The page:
Feeling Pain and Being in Pain

Author : Nikola Grahek
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An examination of the two most radical dissociation syndromes of the human pain experience—pain without painfulness and painfulness without pain—and what they reveal about the complex nature of pain and its sensory, cognitive, and behavioral components. In Feeling Pain and Being in Pain, Nikola Grahek examines two of the most radical dissociation syndromes to be found in human pain experience: pain without painfulness and painfulness without pain. Grahek shows that these two syndromes—the complete dissociation of the sensory dimension of pain from its affective, cognitive, and behavioral components, and its opposite, the dissociation of pain's affective components from its sensory-discriminative components (inconceivable to most of us but documented by ample clinical evidence)—have much to teach us about the true nature and structure of human pain experience. Grahek explains the crucial distinction betweenfeeling pain and being in pain, defending it on both conceptual and empirical grounds. He argues that the two dissociative syndromes reveal the complexity of the human pain experience: its major components, the role they play in overall pain experience, the way they work together, and the basic neural structures and mechanisms that subserve them. Feeling Pain and Being in Pain does not offer another philosophical theory of pain that conclusively supports or definitively refutes either subjectivist or objectivist assumptions in the philosophy of mind. Instead, Grahek calls for a less doctrinaire and more balanced approach to the study of mind–brain phenomena.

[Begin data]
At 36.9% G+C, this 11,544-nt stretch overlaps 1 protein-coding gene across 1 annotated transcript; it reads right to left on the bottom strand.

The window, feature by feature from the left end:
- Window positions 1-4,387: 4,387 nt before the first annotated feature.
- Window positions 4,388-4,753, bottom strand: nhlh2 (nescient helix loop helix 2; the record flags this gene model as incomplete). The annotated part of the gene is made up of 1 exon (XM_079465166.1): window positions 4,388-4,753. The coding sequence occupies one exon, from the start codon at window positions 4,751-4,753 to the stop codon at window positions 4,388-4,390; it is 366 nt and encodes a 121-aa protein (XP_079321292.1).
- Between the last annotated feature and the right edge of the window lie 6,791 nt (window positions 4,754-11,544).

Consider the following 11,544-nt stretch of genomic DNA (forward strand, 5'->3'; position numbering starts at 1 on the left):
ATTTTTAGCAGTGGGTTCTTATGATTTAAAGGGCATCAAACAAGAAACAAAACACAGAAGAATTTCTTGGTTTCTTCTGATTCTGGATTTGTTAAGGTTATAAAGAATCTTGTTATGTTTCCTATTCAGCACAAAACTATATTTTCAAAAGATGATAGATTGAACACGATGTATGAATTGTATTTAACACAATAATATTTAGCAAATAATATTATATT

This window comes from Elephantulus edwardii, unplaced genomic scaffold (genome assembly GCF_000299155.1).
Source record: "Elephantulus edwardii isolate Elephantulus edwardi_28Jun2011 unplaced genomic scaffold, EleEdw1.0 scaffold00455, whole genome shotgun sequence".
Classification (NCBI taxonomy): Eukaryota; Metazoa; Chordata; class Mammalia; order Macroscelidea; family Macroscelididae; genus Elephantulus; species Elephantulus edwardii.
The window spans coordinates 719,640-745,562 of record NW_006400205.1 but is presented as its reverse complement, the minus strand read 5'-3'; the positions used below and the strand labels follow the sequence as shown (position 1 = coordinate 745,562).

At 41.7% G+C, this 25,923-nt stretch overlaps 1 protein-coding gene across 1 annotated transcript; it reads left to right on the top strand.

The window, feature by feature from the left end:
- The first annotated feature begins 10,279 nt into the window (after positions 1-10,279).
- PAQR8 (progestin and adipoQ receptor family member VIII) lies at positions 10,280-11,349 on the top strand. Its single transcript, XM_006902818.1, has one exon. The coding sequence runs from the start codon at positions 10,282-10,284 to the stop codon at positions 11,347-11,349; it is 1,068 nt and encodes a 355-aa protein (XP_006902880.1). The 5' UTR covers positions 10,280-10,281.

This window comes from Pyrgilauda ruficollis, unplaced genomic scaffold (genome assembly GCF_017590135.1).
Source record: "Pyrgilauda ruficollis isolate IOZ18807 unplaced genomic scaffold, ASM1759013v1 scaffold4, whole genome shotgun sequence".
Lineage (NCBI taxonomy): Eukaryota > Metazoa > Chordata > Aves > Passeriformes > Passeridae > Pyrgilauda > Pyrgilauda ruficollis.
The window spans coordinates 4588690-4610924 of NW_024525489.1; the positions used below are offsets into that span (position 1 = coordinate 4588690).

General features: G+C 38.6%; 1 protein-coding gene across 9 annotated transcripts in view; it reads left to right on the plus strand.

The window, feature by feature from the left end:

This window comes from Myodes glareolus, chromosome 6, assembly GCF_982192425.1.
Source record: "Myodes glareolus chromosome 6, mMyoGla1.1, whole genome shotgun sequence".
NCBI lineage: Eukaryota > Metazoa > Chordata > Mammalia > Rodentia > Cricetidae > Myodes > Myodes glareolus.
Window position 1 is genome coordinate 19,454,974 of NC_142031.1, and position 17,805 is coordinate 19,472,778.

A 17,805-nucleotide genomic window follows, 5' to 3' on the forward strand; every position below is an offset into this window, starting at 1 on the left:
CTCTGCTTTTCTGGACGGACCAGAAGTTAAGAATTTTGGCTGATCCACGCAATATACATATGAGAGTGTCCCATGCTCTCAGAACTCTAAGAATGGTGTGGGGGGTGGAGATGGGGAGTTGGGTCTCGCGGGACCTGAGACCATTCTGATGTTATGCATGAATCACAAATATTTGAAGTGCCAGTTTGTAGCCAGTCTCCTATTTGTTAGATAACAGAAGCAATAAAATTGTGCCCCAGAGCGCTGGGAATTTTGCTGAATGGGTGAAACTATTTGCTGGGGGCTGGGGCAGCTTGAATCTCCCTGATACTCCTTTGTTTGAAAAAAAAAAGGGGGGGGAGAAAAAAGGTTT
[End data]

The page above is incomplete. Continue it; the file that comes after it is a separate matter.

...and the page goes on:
Sport Professionalism and Pain

Author : P. David Howe
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Drawing upon cutting-edge research findings David Howe develops a new theory of the link between medicine, the body and culture and asks whether the athlete or the administrator has more control over the body of the sportsperson.

16 Young Bodies

Author : Jake Weston
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While my book is a fictional encounter including a story about my mother’s involvement with her military life from a sewing machine operator then eventually working under a military doctor during World War II, the encounter and murder mystery about the strong desire to find out military secrets leading to information about the building of the first Atom Bomb in this country. Lead two men through the turmoil and involvement of getting the military classified secrets, and the deaths that follow them while in pursuit of those military classified secrets. The investigation of all the government employees while trying to find these two men still on the run from the law enforcement agencies involved.